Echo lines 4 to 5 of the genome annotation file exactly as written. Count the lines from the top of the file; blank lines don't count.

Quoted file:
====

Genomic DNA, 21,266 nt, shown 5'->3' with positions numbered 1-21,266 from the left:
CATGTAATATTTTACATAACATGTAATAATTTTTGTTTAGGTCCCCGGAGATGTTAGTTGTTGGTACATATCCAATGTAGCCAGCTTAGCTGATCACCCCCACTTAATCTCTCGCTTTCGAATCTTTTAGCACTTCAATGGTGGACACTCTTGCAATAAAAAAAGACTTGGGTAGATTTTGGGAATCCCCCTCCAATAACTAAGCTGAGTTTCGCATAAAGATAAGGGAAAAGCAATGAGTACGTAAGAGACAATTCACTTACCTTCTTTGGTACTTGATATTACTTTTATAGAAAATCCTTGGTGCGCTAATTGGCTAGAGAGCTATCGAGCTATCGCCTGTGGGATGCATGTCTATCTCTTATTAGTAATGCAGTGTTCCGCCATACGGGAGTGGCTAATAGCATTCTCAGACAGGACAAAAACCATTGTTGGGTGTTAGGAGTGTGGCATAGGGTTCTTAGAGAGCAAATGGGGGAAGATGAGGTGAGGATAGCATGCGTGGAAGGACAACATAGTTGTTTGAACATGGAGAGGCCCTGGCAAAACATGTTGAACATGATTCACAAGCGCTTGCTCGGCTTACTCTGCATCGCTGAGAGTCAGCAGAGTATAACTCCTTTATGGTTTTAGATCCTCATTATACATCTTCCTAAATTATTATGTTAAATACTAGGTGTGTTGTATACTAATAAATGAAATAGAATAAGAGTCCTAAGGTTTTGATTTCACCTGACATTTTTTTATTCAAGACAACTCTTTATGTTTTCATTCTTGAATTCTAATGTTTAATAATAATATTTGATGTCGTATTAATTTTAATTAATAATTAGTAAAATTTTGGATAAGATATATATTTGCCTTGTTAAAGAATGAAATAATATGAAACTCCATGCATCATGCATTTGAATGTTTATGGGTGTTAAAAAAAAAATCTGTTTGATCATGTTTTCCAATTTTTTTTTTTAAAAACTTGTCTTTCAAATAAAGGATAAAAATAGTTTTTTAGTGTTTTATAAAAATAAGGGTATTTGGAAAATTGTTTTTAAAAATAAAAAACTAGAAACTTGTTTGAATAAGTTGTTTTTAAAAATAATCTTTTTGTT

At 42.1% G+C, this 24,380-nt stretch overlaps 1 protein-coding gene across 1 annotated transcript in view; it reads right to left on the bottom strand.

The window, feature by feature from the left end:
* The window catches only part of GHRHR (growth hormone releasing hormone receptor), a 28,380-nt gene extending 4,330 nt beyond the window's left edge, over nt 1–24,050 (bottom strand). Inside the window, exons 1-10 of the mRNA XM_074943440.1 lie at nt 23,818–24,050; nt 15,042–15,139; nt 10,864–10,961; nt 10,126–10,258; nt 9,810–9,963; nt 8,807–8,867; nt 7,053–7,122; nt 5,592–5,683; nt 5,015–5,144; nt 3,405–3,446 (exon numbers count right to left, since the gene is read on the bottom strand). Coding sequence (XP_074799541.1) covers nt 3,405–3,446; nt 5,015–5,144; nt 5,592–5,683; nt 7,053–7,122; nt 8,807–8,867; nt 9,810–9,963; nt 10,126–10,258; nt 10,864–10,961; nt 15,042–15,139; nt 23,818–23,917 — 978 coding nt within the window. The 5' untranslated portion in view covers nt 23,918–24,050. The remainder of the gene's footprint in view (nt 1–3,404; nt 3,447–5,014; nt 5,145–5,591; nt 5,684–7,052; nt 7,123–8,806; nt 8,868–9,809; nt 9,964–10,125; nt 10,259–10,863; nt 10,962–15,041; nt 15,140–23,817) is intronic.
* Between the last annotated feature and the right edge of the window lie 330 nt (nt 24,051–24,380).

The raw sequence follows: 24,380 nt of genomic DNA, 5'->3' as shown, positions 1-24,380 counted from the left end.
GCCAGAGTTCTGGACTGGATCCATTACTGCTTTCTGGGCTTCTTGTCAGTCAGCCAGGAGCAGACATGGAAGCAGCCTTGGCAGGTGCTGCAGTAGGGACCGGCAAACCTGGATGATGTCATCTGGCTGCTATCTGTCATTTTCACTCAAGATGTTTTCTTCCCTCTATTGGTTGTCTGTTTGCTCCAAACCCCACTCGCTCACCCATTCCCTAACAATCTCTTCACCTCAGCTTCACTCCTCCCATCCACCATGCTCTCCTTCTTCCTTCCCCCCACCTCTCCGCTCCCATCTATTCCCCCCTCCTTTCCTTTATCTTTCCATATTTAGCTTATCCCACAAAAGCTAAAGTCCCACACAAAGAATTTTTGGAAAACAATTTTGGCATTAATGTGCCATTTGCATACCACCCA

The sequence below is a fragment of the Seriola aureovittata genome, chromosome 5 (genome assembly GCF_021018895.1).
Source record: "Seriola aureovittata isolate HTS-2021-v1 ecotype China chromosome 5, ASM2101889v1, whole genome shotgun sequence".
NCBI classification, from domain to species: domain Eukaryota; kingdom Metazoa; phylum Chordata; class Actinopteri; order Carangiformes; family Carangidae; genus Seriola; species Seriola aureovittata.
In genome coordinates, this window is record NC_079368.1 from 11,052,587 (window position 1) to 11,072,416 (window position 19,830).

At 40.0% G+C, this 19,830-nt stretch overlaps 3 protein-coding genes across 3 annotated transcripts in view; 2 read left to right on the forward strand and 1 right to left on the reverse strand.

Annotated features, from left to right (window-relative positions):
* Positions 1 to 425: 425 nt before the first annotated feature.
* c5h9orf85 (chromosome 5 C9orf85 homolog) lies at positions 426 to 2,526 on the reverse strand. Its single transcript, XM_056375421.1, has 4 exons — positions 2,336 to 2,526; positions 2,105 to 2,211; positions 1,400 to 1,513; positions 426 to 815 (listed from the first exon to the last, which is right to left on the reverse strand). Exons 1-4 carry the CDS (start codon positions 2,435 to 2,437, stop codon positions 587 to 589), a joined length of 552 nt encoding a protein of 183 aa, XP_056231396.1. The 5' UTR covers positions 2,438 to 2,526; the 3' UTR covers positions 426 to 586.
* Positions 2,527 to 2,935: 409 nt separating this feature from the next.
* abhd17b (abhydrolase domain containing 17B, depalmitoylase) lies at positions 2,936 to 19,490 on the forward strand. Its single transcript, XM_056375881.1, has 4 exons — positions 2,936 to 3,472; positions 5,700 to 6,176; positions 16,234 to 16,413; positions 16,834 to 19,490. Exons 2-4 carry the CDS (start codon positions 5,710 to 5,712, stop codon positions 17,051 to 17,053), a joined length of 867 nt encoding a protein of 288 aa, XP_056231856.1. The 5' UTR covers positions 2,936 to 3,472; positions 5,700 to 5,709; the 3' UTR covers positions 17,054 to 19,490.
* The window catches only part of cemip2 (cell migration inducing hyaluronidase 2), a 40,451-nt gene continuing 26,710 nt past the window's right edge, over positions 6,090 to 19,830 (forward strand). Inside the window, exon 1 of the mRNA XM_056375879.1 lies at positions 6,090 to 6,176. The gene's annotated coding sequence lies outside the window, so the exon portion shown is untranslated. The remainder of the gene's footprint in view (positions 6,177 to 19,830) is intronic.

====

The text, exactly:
The window, feature by feature from the left end:
* The window catches only part of GHRHR (growth hormone releasing hormone receptor), a 28,380-nt gene extending 4,330 nt beyond the window's left edge, over nt 1–24,050 (bottom strand). Inside the window, exons 1-10 of the mRNA XM_074943440.1 lie at nt 23,818–24,050; nt 15,042–15,139; nt 10,864–10,961; nt 10,126–10,258; nt 9,810–9,963; nt 8,807–8,867; nt 7,053–7,122; nt 5,592–5,683; nt 5,015–5,144; nt 3,405–3,446 (exon numbers count right to left, since the gene is read on the bottom strand). Coding sequence (XP_074799541.1) covers nt 3,405–3,446; nt 5,015–5,144; nt 5,592–5,683; nt 7,053–7,122; nt 8,807–8,867; nt 9,810–9,963; nt 10,126–10,258; nt 10,864–10,961; nt 15,042–15,139; nt 23,818–23,917 — 978 coding nt within the window. The 5' untranslated portion in view covers nt 23,918–24,050. The remainder of the gene's footprint in view (nt 1–3,404; nt 3,447–5,014; nt 5,145–5,591; nt 5,684–7,052; nt 7,123–8,806; nt 8,868–9,809; nt 9,964–10,125; nt 10,259–10,863; nt 10,962–15,041; nt 15,140–23,817) is intronic.